THEN they will read your mind and steal your thoughts, both your private memories and your own innovations, and take them for their own.

Already, many employers force employees to sign waivers giving rights to any intellectual property they invent while under employment to the company. In the future, the company may not even do that. They will simply steal your ideas right out of your head with a mind scan or an implant.

It's not a mind game. It's not a joke or science fiction.

People are working on legitimate sciences of brain-computer barriers now.

X-Ray vision and Telepathy

Your employer already can tell you what you can and can't put in your body and when. In the future, some court may rule that the company can put a chip in you and monitor your vitals or your location via GPS, etc.


Big Brother?

Heck, everyone is already Big Brother.


I'll be unplugged from the grid, while others live in the Matrix
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Quoting CybrTeddy:


But in August 2011.. not so lucky.

Yeah, we weren't so lucky then :P
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Hey Cyberteddy, it's showing on every run on the GFS now.


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Quoting TropicalAnalystwx13:
I was talking about the other day how I got lucky on April 16, 2011, and this is just how lucky I was.



But in August 2011.. not so lucky.
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10 Day GFS precip map. Very impressive if this verifies for FL. From drought to floods in a matter of a week.

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Quoting ProgressivePulse:
Evening All. Interesting little system showing up in the superior long range. 240hr image GFS SLP/6hr Precip.



Very interesting, actually appears sub-tropical in nature for a brief time. GFS has been persistent. Defiantly at least a Nor'easter in the making if it does happen.
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Quoting RitaEvac:
And we are one day......with contact lenses we will wear. It will have nano wireless fiber embedded in the lenses to pick up hubs nearby (like cell towers) but basically wifi. The internet will be in front of us in our own eyes, need directions, you can pull it up in your head and see where to go. This is what Pat is talking about, we will change into a different form.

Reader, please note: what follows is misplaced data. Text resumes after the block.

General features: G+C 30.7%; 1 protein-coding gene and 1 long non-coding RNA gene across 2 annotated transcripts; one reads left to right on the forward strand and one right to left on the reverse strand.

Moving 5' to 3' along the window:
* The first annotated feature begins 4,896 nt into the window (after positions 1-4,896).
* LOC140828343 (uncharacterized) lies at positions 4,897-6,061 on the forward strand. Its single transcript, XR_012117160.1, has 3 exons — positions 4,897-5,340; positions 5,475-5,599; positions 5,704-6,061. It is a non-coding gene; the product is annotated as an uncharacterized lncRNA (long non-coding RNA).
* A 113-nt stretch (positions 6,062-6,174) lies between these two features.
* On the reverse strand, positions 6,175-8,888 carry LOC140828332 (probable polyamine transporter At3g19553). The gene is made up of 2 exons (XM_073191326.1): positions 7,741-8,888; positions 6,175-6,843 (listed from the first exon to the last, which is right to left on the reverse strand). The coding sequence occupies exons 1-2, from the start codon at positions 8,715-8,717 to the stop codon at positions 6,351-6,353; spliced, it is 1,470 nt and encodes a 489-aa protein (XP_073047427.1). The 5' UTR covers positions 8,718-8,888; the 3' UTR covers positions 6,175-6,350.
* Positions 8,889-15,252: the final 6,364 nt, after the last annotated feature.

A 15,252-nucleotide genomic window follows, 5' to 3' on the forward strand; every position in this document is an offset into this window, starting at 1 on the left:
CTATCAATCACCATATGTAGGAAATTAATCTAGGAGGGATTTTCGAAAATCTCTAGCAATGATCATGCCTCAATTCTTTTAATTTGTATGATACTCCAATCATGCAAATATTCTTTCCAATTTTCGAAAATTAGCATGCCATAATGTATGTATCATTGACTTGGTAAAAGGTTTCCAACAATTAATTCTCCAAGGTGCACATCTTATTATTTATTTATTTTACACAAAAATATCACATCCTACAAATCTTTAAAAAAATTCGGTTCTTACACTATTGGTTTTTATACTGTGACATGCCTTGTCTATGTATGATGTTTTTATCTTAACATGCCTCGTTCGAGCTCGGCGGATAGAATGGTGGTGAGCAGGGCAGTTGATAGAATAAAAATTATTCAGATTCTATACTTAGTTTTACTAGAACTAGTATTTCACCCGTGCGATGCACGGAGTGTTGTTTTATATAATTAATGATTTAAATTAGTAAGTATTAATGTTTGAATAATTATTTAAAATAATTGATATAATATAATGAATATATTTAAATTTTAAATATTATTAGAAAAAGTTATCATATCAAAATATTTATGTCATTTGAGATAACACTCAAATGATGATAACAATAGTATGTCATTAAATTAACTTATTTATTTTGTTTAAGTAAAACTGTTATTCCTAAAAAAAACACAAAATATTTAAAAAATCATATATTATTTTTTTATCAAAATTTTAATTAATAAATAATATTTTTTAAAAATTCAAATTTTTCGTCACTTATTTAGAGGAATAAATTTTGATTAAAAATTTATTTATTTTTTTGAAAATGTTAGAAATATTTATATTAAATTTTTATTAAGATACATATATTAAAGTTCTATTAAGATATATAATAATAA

We will be a main frame server all at once! a super connection of mankind like never before!

Wanna know who that person is in front of you, POW! stare at em and their identity is spelled out next to them hovering in mid air, only when the lenses are worn


I am afraid you will not like what you find when you have that.

Oh, given the pace of improvements in technology, you are probably right. I think it's possible sooner than later.

Hackers will hack your brain.

People will share private information about you without your consent.

Right now it's only about what you type, or what videos you put online, etc, which people already use and mis-use without your consent, indefinitely and forever as long as you live.

THEN they will read your mind and steal your thoughts, both your private memories and your own innovations, and take them for their own.

Already, many employers force employees to sign waivers giving rights to any intellectual property they invent while under employment to the company. In the future, the company may not even do that. They will simply steal your ideas right out of your head with a mind scan or an implant.

It's not a mind game. It's not a joke or science fiction.

People are working on legitimate sciences of brain-computer barriers now.

X-Ray vision and Telepathy

Your employer already can tell you what you can and can't put in your body and when. In the future, some court may rule that the company can put a chip in you and monitor your vitals or your location via GPS, etc.


Big Brother?

Heck, everyone is already Big Brother.
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Quoting Neapolitan:
Huh? I was being nice; I am actually curious as to just what reason different members have had to employ the forum's "Modify Comment" function. I myself use it, for instance, when I find a glaring typo after posting, or when I've messed up the formatting somehow, or when I spot a factual error (or have one pointed out to me). That's all. I'm the nicest person you'd ever want to meet. I swear. ;-)
LOLOLOL thats a joke.....
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From Antarctica to Bangladesh: The Story of Rising Seas

After crossing the legendary Drake Passage, we came in sight of the Antarctic continent. It is a majestic, otherworldly place. The Antarctic Peninsula, which juts northward toward South America, is lined with ice-covered mountains and surrounded by abundant wildlife in the sea. But even on this continent that looks and feels pristine, a troubling process is underway because of global warming.

The ice on land is melting at a faster rate and large ice sheets are moving toward the ocean more rapidly. As a result, sea levels are rising worldwide. Most of the world's ice is contained in Antarctica -- more than 90 percent. The West Antarctic Ice Sheet, which lies south of the Peninsula, contains enough water to raise sea levels worldwide by more than 20 feet. Part of the ice sheet, the Pine Island Glacier ice shelf, is among the many in Antarctica that are shrinking at an accelerating rate. This has direct consequences for low-lying coastal and island communities all over the world -- and for their inland neighbors.